The other thing I like about the Mediterranean diet is that it uses a lot of spices such as garlic, onions, and fresh herbs such as oregano, basil, and thyme. These herbs have wonderful antioxidant and anti-inflammatory properties.

When putting together a bone-building diet, using the Mediterranean diet as your foundation would be a great place to start. From there you can tweak it to meet your individual needs.
Strong bones stem from a balance of nutrients, not just calcium and vitamin D.

Contact me if you would like my help building your bone-healthy diet!

 

References:

  1. Byberg, L., Bellavia, A., Orsini, N., Wolk, A., & Michaëlsson, K. (2015). Fruit and Vegetable Intake and Risk of Hip Fracture: A Cohort Study of Swedish Men and Women. Journal of Bone and Mineral Research, 30(6), 976–984. https://doi.org/10.1002/jbmr.2384
  2. Kerstetter, J. E., O’Brien, K. O., Caseria, D. M., Wall, D. E., & Insogna, K. L. (2005). The Impact of Dietary Protein on Calcium Absorption and Kinetic Measures of Bone Turnover in Women. The Journal of Clinical Endocrinology & Metabolism, 90(1), 26–31. https://doi.org/10.1210/jc.2004-0179
  3. Macdonald, H. M., New, S. A., Golden, M. H. N., Campbell, M. K., & Reid, D. M. (2004). Nutritional associations with bone loss during the menopausal transition: evidence of a beneficial effect of calcium, alcohol, and fruit and vegetable nutrients and of a detrimental effect of fatty acids. The American Journal of Clinical Nutrition, 79(1), 155–165. https://doi.org/10.1093/ajcn/79.1.155
  4. Prynne, C. J., Mishra, G. D., O’Connell, M. A., Muniz, G., Laskey, M. A., Yan, L., … Ginty, F. (2006). Fruit and vegetable intakes and bone mineral status: a cross-sectional study in 5 age and sex cohorts. The American Journal of Clinical Nutrition, 83(6), 1420–1428. https://doi.org/10.1093/ajcn/83.6.1420
  5. Rizzoli, R., Stevenson, J. C., Bauer, J. M., van Loon, L. J. C., Walrand, S., Kanis, J. A., … Reginster, J.-Y. (2015). Erratum to “The role of dietary protein and vitamin D in maintaining musculoskeletal health in postmenopausal women: A consensus statement from the European Society for Clinical and Economic Aspects of Osteoporosis and Osteoarthritis (ESCEO)” [Maturitas 79 (2014) 122–132]. Maturitas, 80(3), 337. https://doi.org/10.1016/j.maturitas.2014.11.005
  6. ScienceDaily. (2018, July 11). How a Mediterranean diet could reduce bone loss in osteoporosis. ScienceDaily. https://www.sciencedaily.com/releases/2018/07/180711093133.htm.
Core Strength, Balance and Standing Stability

Core Strength, Balance and Standing Stability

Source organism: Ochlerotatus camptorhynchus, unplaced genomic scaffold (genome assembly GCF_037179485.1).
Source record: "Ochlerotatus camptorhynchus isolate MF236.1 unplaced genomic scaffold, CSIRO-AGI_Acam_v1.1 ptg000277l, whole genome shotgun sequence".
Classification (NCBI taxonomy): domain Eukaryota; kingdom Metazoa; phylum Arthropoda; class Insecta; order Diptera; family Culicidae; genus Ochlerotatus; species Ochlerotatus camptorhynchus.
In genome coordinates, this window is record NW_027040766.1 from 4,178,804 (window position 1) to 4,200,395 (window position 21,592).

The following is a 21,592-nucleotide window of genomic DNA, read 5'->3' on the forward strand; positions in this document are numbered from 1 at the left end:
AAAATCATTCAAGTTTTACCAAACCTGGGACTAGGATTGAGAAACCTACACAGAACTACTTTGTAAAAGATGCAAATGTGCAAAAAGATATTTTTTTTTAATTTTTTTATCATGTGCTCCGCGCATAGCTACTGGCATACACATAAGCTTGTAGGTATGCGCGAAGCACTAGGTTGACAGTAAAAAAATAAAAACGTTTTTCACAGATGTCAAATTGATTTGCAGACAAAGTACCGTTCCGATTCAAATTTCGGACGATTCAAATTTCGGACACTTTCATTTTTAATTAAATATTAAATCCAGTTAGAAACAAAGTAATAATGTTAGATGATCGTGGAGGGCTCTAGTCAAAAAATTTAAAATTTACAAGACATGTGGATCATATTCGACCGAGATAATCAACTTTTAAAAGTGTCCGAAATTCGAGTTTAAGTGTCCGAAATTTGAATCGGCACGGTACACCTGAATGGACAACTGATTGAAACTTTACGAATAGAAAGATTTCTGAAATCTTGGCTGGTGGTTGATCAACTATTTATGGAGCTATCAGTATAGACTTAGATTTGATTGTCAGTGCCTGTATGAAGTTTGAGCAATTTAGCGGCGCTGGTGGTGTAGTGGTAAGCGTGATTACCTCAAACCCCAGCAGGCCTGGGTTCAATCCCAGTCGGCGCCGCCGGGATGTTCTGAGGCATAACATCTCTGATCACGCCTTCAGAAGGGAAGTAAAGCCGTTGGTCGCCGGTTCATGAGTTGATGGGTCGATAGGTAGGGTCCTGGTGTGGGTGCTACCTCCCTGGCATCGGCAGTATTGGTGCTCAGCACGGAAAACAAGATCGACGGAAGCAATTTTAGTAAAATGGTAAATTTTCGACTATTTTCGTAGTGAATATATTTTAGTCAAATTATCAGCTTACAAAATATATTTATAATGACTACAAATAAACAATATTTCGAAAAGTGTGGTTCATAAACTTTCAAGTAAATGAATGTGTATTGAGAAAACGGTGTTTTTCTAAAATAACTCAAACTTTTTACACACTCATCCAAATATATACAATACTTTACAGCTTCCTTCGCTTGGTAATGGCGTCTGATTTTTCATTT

Your core is the center of your body’s universe. When it is strong, it stabilizes your trunk allowing free and effortless movement. It is also the foundation for your balance. Although important for everyone, stability is particularly important for adults. The fact is that our balance begins to decline somewhere between 40 and 50 years of age. Luckily, performing balance exercises and strengthening your core can improve your stability and significantly reduce your risk of falls.

How are core strength and balance related?

Even though the body’s process for maintaining balance is very complex, there are 3 main systems that work together to keep you upright and on your feet.

  • Visual System: Your eyes send signals to your brain about your body’s position in relation to the environment around you.

  • Vestibular System: The vestibular structures inside your ears inform the brain about changes in head positions and body movements.

  • Proprioception System: The muscles, tendons, and joints throughout your body, including your core, have special sensors called proprioceptors. These proprioceptors provide your brain with information on the movement and position of your body parts. This is where your core muscles play their greatest role in balance.

These 3 systems work together to continually communicate information to the brain about the body’s position. The brain deciphers this information and signals to your muscles to make the necessary adjustments to your body in order to maintain balance and coordination.

3 ways having a strong core will benefit your balance:

  • A strong core stabilizes your trunk so you retain an upright posture if you begin to fall

  • It helps to encourage good posture and proper center of gravity 

  • Allows you to quickly respond to a stumble with an outstretched arm or leg to steady yourself and prevent you from falling

The best way to improve your core muscle strength and your balance is to train them together.

Standing Stability Exercises

Standing stability exercises effectively train the core muscles to respond appropriately if you lose your balance and start to fall. These exercises are great for any fitness level and can be done with simple items found around the home, or in the gym with equipment like Bosu balls, balance boards, weights, or a medicine ball.

Beginner Level:

Grab an item around the home that weighs 2-5 pounds (hand weight, a large filled bottle, bag of flour, large can of food). Also, grab a pillow that can be placed on the floor or a balance mat.

       

Starting position: Feet side by side, knees slightly bent, core muscles activated, hands holding a weighted item in front of your chest.